Crackerjack spy yarn about an ultra-deep Soviet agent trying to come in from the cold—and a big step up for Reiss, who's previously spun out only so-so thrillers (Flamingo, 1989; Saltmaker, 1988, etc.). Reiss opens in 1967, with a group of Smith Falls, Mass., schoolkids studying current events—only these kids are Russian, and their town, a training ground for spies that's a carbon copy of the real Smith Falls, sits in Siberia. Cut to 1991: One of the kids, known only as Ash, is now a Washington Post reporter—and, like his ex-classmates, is feeding information back to Moscow through the group's leader, David Kislak. But lately Kislak has inexplicably been asking for data about Third World trade; curious, Ash breaks the cardinal rule of no-contact. Kislak gives Ash a vague explanation and, when Ash leaves, sends a killer after the nosy spy—sparking the nonstop manhunt that dominates the story. Running fast, Ash tracks down another group member; but she, loyal to Kislak, tries to kill Ash—who then seeks refuge in the Soviet embassy in Washington, only to learn that no one there knows of his group: So many years have passed that the group's Moscow controls have died. Kislak, Ash realizes, is acting on his own, fattening his wallet by selling to various parties the data fed him by the group. Meanwhile, Gorbachev is ousted by the coup, and two KGB honchos—an old-liner and a moderate—begin to vie for control of Kislak's network. As Ash heads to the real-life Smith Falls to resolve matters by locating the group's founder, Kislak follows— but the KGB moderate follows as well, cavalry riding to a last- minute rescue during a brutal, bloody climax. High-velocity action plus clever interludes—as when Ash confesses to his girlfriend that he's a spy—add up to a smart, taut thriller, Reiss's best by far. Read full book review >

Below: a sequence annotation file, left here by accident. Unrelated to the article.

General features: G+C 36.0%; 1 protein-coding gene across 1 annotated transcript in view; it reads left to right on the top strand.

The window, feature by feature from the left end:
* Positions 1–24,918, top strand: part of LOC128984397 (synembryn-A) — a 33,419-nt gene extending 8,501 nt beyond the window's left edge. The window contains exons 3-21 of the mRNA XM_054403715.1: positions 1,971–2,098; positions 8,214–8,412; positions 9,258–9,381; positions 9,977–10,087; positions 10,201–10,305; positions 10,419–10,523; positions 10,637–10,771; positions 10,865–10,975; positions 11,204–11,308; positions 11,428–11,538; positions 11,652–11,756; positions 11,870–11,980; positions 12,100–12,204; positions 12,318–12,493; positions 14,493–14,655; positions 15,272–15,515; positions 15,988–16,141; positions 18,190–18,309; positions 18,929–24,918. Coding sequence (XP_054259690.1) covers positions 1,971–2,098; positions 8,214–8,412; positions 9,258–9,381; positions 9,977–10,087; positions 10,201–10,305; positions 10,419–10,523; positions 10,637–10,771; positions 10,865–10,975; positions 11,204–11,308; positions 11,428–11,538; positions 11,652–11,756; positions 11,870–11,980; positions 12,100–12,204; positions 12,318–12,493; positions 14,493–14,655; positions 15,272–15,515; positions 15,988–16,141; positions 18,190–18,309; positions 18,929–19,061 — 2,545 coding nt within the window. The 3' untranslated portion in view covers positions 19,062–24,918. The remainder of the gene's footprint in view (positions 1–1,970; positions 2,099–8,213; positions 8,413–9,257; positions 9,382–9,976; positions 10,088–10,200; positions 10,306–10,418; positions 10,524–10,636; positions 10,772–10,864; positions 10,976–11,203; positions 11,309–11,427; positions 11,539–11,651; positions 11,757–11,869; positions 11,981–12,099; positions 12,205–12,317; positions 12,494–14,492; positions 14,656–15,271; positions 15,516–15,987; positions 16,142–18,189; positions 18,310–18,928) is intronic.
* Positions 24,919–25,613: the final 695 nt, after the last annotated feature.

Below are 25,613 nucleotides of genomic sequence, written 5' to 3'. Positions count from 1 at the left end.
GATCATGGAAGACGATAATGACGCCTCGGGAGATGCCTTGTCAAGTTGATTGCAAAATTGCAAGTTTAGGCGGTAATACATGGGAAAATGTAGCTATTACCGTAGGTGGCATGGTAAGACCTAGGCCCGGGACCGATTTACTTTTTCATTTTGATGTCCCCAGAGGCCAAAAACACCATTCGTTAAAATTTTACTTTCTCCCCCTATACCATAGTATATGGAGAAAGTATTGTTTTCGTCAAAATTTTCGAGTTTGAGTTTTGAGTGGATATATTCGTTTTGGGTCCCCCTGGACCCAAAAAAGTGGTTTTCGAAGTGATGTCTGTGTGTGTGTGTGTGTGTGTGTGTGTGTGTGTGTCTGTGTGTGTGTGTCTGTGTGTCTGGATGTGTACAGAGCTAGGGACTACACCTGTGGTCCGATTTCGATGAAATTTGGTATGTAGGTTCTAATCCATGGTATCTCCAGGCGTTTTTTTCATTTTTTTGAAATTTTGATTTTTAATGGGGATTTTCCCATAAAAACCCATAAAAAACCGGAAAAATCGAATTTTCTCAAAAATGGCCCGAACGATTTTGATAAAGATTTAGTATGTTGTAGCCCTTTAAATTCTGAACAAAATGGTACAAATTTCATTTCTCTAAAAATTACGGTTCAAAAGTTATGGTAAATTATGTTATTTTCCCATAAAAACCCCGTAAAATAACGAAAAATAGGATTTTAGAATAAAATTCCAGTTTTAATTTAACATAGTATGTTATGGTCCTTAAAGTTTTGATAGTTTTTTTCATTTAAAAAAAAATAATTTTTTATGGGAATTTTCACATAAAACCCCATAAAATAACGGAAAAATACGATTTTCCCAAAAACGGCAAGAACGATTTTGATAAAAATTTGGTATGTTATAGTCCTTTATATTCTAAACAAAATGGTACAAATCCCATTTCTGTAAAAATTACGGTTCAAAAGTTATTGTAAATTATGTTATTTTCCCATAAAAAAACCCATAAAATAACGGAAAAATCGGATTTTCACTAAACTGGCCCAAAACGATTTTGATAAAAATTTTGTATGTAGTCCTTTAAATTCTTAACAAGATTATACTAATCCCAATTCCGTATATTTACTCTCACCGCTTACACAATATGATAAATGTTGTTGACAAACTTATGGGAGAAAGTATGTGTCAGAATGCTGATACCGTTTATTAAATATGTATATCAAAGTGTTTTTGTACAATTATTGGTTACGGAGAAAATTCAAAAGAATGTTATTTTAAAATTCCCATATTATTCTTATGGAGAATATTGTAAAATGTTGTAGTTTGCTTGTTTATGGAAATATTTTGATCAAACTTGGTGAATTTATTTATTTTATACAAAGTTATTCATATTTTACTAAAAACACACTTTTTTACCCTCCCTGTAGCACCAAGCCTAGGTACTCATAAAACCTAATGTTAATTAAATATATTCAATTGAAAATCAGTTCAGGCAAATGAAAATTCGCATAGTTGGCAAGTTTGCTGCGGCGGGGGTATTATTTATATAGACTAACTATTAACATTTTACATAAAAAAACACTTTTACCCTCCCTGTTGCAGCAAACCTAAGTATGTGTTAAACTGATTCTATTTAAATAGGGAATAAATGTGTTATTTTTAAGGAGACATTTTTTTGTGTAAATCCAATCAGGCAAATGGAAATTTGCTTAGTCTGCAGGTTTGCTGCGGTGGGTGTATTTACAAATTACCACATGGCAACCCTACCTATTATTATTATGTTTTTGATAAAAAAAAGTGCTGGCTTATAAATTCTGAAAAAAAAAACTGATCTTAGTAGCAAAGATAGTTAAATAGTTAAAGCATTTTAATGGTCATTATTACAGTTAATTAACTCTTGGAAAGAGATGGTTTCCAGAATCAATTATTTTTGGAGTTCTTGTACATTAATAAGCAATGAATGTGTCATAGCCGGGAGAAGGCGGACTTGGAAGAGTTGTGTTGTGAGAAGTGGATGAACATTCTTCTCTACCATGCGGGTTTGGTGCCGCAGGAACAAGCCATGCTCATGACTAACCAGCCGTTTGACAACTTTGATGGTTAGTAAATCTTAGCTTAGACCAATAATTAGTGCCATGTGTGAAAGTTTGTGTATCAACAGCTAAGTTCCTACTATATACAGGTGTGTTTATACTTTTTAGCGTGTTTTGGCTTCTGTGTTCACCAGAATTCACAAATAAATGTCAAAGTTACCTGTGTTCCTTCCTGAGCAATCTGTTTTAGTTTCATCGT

Released: March 1, 1992

In this captivating and original exploration of the state of the global ecosystem, journalist and novelist Reiss (Flamingo, 1989, Saltmaker, 1988) travels between New York and the Amazon rain forest, the better to underscore the critical interdependency between the two worlds. Brazil's highway BR-364, linking the towns of Porto Velho and Rio Branco, has been called the ``most controversial road in Latin America,'' praised in Brazil for enabling poor migrants to settle previously undeveloped forests but reviled in the States as ``a straw sucking up the Amazon.'' In traveling this road to determine the effects of ten years of development, Reiss makes it clear that the damage is real. Cattle ranches have transformed forests into infertile wasteland; poorly planned dams have put hundreds of acres of trees under water; Indian tribes have been decimated by disease; immigrant populations are overflowing Porto Velho's slums; and families of rubber-tappers are being crowded out of the forests by landowners. Reiss's interspersed reports on how Brazilian disasters affect life in the States literally brings these issues home: a New York teenager is cured of Hodgkin's disease by a drug distilled from an Amazonian plant even as US researchers work to keep thousands of other species of Amazonian flora from being obliterated; senior citizens are rescued from overheated apartments as North American summers grow hotter, possibly from the greenhouse effect; discussions proliferate concerning increased war and poverty in Third World countries as natural resources are exhausted. Reiss concludes that effective corrective actions by developed countries should include more ``debt-for-nature swaps''; conservation programs that take into account the needs of poor Brazilian settlers; pressure on the Brazilian government to enforce forest zoning and monitor bank-funded development; and increased individual activism. The rain forests will inevitably continue to shrink, Reiss points out. The question is, will we learn in time to preserve and cultivate nature, or face more plunder, extinction, and death? Lively, informative journalism. Read full book review >